Wednesday, April 29, 2009
So, instead, Bonnie and I sat down for an indoor pastel session. She had never tried them before and was anxious to do so. We picked a photo of a subject that wasn't too complicated to draw and both did "studies" of the same location on 5x5 pastel paper. As she had never used pastels and I had already done 3, I was the master. Actually, I just took her through the process that Kim took me through to create a quick piece and frame it (thanks, Kim). It was very rewarding to complete something and see the results in a frame. Of course, we could have worked them to death and then not been happy at all with the results.
Here they are. Quite a difference in styles. It is always fun to have several people work on the same scene and see the results. Guess who did which one.
Sunday, April 26, 2009
Is this where designs for Navajo rugs come from?
Mike Noble had to get in some exercise in Monument Valley
Pam and Judy help me get over a major hump on the Broken Arrow trail.
This view of the Little Colorado River Gorge was impressive.
Here is the first view of the Grand Canyon from Desert View.
Bonnie needs some help getting the close-up shot in the Canyon.
Close up view of the Grand Canyon (sorry about the wind noise in the video)
Road to "Nowhere". The back road to Jerome from Williams, AZ.
Sunday, April 19, 2009
We found the access road to the fire lookout tower at Turkey Butte. It was gated, so we had a quarter mile hike up a steep grade to the tower. At 7500 feet, the air was a bit rare and we were sucking wind. On the way up, we came across an intersting discovery. More on that below. Once at the tower, we were treated to a great view across Sycamore Canyon as well as a view of the Sedona area all the way to Jerome. It was very clear and we could see for miles.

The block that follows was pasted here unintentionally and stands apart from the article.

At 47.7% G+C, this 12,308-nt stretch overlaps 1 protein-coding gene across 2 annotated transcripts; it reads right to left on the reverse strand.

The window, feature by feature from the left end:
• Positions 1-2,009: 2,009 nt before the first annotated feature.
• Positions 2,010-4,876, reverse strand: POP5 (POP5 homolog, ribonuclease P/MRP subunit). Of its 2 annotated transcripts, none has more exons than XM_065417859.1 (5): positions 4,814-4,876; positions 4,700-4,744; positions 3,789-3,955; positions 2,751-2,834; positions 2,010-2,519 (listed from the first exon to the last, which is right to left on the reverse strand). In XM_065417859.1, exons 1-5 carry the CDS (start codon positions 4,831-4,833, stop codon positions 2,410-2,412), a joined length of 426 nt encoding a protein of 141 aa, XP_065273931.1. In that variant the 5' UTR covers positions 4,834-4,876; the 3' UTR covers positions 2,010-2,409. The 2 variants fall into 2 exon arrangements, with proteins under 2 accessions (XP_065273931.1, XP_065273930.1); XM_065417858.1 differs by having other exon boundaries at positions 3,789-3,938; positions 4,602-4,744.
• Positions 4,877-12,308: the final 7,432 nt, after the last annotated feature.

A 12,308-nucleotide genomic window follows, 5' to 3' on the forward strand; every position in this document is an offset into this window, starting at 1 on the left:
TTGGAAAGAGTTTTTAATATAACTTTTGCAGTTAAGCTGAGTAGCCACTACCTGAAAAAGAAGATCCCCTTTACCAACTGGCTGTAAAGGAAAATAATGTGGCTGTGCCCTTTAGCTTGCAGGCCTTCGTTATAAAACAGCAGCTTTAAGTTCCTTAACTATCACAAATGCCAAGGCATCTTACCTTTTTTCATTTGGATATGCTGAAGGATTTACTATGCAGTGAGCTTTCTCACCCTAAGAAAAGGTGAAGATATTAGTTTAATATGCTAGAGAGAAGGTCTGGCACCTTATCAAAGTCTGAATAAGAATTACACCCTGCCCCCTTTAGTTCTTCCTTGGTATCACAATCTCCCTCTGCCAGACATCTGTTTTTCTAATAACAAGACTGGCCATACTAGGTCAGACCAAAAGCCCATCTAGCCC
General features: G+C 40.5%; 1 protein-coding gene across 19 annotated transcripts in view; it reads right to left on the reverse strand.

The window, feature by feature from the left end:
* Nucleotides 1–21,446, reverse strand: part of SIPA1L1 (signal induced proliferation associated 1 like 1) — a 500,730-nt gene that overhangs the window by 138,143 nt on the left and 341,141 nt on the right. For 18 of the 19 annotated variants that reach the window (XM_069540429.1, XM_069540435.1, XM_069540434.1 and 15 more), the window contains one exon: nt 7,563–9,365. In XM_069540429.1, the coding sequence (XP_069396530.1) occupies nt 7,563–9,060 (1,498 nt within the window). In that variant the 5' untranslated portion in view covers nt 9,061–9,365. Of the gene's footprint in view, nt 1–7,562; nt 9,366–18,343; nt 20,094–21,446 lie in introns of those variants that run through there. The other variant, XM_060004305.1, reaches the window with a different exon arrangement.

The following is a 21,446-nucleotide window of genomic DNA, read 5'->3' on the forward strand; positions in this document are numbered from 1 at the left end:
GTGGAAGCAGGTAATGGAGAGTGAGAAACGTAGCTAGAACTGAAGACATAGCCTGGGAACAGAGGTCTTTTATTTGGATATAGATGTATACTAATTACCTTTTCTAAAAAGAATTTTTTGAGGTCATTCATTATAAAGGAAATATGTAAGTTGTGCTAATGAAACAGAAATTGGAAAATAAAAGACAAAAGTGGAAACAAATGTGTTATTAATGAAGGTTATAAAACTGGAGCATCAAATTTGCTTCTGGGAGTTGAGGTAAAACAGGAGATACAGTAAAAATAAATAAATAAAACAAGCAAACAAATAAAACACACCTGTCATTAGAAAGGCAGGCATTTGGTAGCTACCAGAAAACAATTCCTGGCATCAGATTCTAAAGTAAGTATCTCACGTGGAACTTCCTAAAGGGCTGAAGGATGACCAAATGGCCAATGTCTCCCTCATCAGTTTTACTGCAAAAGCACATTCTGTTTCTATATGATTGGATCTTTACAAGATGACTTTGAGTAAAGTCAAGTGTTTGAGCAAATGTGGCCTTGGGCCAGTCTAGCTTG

As the travelling was easier than expected, we set out in search of more vistas. Along the trail, we spotted an opening to the right and pulled over and walked to a cliff. What a great surprise. A panaramic view over a rocky ledge toward Sedona. See the photo on the left. We then continued to East Buzzard Point for another terrific view across the canyon to (for those who know the area) Hardings Point and Oak Creek Canyon in the distance. See photo on the right.
Speaking of critters, we saw a lot of mule deer, elk and wild turkeys. Some of the mule deer were quite large and one male only had one antler. It really was a place where the "deer and the antelope play". Except for one deer. Above, I mentioned something interesting on the climb to the Turkey Butte lookout tower. On the path up, I noticed in the distance what looked like very white branches sticking up. As we got closer they looked more and more like ribs. Seeing the fur spread all over and the skull and verterbra, we quickly deduced that, sure enough, it was bones. Probably a deer, but it was hard to tell. Most of the body parts were missing. A CSI agent would probably say they were carried away by coyotes. Not sure what attacked the deer, but it was pretty good size as the deer seemed pretty large. The bones were picked clean but the fur looked relatively fresh, so we don't know how long ago the attack took place. Double click on the photo to see the skull and the ribs at the top right.